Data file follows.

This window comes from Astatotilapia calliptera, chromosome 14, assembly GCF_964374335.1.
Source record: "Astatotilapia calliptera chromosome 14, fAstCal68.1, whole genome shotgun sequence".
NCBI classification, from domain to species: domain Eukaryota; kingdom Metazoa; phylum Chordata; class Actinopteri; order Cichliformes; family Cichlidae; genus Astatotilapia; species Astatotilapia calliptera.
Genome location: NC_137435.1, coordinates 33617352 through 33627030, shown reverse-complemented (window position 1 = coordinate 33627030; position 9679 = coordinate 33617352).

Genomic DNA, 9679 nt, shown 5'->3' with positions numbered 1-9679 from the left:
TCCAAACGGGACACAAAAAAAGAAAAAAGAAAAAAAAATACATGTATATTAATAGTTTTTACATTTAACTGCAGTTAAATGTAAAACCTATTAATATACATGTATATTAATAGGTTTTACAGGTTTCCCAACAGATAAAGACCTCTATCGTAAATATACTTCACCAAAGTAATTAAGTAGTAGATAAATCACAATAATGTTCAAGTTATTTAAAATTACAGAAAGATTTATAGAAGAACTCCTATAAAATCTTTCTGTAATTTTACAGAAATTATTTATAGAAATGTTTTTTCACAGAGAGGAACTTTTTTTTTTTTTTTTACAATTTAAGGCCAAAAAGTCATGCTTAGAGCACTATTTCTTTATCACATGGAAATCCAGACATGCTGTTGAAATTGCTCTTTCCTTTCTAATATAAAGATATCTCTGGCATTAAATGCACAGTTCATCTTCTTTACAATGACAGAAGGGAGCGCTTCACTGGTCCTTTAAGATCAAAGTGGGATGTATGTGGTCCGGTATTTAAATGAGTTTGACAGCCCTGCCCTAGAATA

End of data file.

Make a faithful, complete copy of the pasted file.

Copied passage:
This window comes from Astatotilapia calliptera, chromosome 14, assembly GCF_964374335.1.
Source record: "Astatotilapia calliptera chromosome 14, fAstCal68.1, whole genome shotgun sequence".
NCBI classification, from domain to species: domain Eukaryota; kingdom Metazoa; phylum Chordata; class Actinopteri; order Cichliformes; family Cichlidae; genus Astatotilapia; species Astatotilapia calliptera.
Genome location: NC_137435.1, coordinates 33617352 through 33627030, shown reverse-complemented (window position 1 = coordinate 33627030; position 9679 = coordinate 33617352).

Genomic DNA, 9679 nt, shown 5'->3' with positions numbered 1-9679 from the left:
TCCAAACGGGACACAAAAAAAGAAAAAAGAAAAAAAAATACATGTATATTAATAGTTTTTACATTTAACTGCAGTTAAATGTAAAACCTATTAATATACATGTATATTAATAGGTTTTACAGGTTTCCCAACAGATAAAGACCTCTATCGTAAATATACTTCACCAAAGTAATTAAGTAGTAGATAAATCACAATAATGTTCAAGTTATTTAAAATTACAGAAAGATTTATAGAAGAACTCCTATAAAATCTTTCTGTAATTTTACAGAAATTATTTATAGAAATGTTTTTTCACAGAGAGGAACTTTTTTTTTTTTTTTTACAATTTAAGGCCAAAAAGTCATGCTTAGAGCACTATTTCTTTATCACATGGAAATCCAGACATGCTGTTGAAATTGCTCTTTCCTTTCTAATATAAAGATATCTCTGGCATTAAATGCACAGTTCATCTTCTTTACAATGACAGAAGGGAGCGCTTCACTGGTCCTTTAAGATCAAAGTGGGATGTATGTGGTCCGGTATTTAAATGAGTTTGACAGCCCTGCCCTAGAATA